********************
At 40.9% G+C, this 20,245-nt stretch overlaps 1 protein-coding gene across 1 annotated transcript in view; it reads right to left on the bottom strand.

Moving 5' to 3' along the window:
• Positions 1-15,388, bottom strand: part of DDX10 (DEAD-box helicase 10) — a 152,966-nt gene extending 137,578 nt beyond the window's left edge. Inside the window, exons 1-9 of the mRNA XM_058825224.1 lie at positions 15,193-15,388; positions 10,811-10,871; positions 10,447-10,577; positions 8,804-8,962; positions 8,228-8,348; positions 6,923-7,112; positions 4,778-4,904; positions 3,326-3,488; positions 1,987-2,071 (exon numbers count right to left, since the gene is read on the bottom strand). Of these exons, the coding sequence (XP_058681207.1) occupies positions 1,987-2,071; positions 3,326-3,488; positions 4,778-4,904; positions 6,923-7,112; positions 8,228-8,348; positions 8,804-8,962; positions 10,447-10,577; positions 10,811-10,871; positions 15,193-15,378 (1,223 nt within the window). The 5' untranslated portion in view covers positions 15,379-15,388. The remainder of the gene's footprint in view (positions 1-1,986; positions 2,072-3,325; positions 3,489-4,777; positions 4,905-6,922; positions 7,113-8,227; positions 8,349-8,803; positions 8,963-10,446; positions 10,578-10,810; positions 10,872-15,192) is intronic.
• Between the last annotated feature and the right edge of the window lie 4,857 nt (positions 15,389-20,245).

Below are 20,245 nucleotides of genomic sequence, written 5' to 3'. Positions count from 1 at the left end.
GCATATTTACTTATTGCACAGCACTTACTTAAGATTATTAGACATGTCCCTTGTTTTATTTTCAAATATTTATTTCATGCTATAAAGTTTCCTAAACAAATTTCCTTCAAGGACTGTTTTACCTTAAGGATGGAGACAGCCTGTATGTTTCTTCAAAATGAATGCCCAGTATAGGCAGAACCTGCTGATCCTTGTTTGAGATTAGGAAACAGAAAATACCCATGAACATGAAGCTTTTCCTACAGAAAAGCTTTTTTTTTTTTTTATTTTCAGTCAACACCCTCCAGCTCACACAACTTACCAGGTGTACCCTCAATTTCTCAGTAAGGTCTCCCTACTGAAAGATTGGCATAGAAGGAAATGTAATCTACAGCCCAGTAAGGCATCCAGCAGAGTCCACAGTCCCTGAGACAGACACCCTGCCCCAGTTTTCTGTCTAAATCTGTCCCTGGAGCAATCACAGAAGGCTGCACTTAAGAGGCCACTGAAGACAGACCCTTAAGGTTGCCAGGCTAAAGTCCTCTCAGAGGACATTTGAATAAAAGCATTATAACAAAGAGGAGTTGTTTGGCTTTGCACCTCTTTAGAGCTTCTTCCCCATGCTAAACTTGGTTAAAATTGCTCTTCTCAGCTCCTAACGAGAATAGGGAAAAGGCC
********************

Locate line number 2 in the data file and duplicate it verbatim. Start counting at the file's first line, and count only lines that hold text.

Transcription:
Moving 5' to 3' along the window: